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Great Andrew Miller gives up critical homer to Greg Bird

Andrew Miller of the Indians pitches against the Yankees

Andrew Miller of the Indians pitches against the Yankees during Game 3 of the American League Division Series at Yankee Stadium on Oct. 8, 2017. Photo Credit: Jim McIsaac

Just because he revolutionized relief pitching last October and was the Most Valuable Player of the 2016 American League Championship Series does not mean that Andrew Miller is a sure thing. In fact, the fickle nature of the playoffs is the only thing Miller is sure about.

“Momentum is unreal in these games,” he said after he allowed a home run that meant everything in the Indians’ 1-0 loss to the Yankees in Game 3 of the American League Division Series Sunday night. “That’s the reality of it. Inning to inning, run to run. It’s not over until you’re jumping up and down and moving on to the next round.”

The jumping and moving will have to wait at least a day for Miller and his team because of one misplaced fastball to Greg Bird in the seventh inning. That is the way it goes this time of year.

“I’m ready to go tomorrow,” the losing pitcher said. “I feel like I’m throwing the ball well. I’m getting stronger and better. I just made a mistake tonight.”

Miller was as big a reason as anyone for the Indians winning the AL pennant last fall. After he was acquired from the Yankees, he seemed indomitable (46 strikeouts in 29 innings) and was such a force that Terry Francona bent baseball convention by using the star reliever at all different parts of games. Sometimes he came in as early as the fifth inning.

He entered in the sixth this time and immediately put out a fire, getting Starlin Castro to end the inning with a bases-loaded pop to short. It seemed that his team had averted the worst crisis it was going to face. But then, the dominant lefthanded pitcher gave up a homer to a lefthanded batter, something Miller had done only once all season.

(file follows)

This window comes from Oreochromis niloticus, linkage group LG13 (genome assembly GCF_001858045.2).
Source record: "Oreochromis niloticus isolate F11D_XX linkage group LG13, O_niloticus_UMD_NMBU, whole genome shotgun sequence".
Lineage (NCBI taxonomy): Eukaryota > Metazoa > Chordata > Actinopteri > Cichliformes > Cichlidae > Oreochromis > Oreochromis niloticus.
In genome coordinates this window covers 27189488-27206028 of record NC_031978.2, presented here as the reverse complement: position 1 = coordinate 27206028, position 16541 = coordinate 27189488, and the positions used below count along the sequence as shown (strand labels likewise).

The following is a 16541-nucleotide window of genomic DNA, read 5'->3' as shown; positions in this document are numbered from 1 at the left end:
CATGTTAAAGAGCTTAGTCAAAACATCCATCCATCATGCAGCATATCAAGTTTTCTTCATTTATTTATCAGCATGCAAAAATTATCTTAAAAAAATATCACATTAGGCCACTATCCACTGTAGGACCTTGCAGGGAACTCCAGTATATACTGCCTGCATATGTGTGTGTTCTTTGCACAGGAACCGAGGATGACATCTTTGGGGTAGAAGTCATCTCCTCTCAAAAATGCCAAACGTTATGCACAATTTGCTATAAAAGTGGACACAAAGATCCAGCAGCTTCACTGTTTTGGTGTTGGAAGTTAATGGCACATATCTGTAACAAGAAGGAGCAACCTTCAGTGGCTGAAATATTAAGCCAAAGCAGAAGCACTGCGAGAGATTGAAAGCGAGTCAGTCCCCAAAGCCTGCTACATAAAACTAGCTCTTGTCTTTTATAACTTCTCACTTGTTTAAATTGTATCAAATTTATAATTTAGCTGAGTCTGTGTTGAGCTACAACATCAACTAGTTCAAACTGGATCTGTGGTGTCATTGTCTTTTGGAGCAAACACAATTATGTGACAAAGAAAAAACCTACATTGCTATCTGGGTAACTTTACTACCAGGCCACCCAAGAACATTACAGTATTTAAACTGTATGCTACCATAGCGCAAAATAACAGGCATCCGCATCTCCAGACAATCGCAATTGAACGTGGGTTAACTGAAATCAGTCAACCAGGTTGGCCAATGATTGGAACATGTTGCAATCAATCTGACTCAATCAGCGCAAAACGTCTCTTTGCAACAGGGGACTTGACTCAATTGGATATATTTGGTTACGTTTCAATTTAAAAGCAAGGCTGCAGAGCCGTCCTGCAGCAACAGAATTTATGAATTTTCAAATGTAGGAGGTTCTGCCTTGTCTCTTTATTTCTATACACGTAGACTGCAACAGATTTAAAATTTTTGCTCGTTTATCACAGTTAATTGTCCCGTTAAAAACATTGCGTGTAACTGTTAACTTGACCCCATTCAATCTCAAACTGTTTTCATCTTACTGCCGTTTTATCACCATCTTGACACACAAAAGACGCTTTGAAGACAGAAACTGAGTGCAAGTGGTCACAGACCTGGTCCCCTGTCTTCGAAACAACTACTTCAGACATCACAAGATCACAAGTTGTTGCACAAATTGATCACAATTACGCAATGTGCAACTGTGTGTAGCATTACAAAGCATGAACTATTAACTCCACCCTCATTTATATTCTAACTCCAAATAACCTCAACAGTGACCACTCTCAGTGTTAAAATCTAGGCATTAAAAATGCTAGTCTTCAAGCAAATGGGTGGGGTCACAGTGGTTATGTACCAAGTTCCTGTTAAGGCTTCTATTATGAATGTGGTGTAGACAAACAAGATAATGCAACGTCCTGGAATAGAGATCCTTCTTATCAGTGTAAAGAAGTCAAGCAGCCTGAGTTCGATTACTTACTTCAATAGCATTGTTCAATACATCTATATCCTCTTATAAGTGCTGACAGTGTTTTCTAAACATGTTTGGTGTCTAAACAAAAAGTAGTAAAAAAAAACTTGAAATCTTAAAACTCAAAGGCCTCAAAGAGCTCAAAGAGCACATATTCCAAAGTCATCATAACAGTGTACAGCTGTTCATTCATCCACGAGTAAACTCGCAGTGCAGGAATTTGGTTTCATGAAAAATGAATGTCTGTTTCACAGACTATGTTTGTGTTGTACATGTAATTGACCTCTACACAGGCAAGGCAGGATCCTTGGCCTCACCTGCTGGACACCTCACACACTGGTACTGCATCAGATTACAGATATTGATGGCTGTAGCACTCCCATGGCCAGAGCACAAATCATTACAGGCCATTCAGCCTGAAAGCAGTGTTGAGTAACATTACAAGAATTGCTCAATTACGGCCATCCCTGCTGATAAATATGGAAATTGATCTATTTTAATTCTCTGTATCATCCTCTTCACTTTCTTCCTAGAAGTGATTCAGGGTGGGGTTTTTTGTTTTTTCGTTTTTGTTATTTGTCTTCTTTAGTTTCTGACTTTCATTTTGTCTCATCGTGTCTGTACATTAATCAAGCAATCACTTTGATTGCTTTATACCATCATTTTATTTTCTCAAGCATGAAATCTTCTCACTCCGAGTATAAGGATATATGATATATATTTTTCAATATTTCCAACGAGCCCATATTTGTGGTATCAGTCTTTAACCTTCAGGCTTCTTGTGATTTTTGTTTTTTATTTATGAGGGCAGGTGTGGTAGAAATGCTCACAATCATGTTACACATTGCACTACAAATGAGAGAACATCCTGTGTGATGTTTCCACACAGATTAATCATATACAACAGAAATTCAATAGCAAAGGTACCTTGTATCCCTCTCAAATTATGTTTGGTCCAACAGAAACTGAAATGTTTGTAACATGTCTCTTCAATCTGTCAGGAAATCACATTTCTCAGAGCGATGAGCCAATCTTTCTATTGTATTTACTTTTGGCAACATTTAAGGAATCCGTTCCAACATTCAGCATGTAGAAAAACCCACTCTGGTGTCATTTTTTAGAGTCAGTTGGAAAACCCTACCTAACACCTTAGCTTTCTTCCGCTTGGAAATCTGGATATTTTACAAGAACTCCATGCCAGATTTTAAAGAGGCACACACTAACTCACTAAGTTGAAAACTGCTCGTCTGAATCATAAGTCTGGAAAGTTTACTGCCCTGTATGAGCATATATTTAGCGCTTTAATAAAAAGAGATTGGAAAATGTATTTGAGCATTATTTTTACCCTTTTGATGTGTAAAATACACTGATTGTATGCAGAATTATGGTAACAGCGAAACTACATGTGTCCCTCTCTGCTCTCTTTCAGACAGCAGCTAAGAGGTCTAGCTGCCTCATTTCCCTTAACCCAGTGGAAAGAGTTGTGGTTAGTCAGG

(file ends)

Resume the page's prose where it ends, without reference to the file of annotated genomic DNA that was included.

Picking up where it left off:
“My game isn’t trying to be too fine. I felt like the ball came out of my hand good, it had good velocity. It could have certainly been a better pitch. What I was trying to do was just wrong in that situation,” he said.

With a 1-and-1 count, he was trying to throw the ball outside and make Bird chase it. Instead it caught too much of the plate. “I’ve never faced him until this series,” Bird said. “I’ve seen him on our side and seen how good he is. Really, the respect I have for him, on and off the field, I don’t know if there’s anyone like him.”

The Indians were surprised as anyone, but not the least disappointed in Miller. “He’s human. These things happen in a ballgame,” shortstop Francisco Lindor said. “He’s won a lot of games for us last year and this year.”

There is a heck of a chance Miller will be back in there in Game 4, which will feature Trevor Bauer starting on short rest. “He might pitch forever tomorrow,” Francona said of his relief specialist.

Miller did what a reliever does, even a reliever who is good enough to bend conventions. He gave credit to the batter: “He’s a good hitter. I saw that first-hand last year.” Then, he said, “You learn from it, and move on.”

New York Sports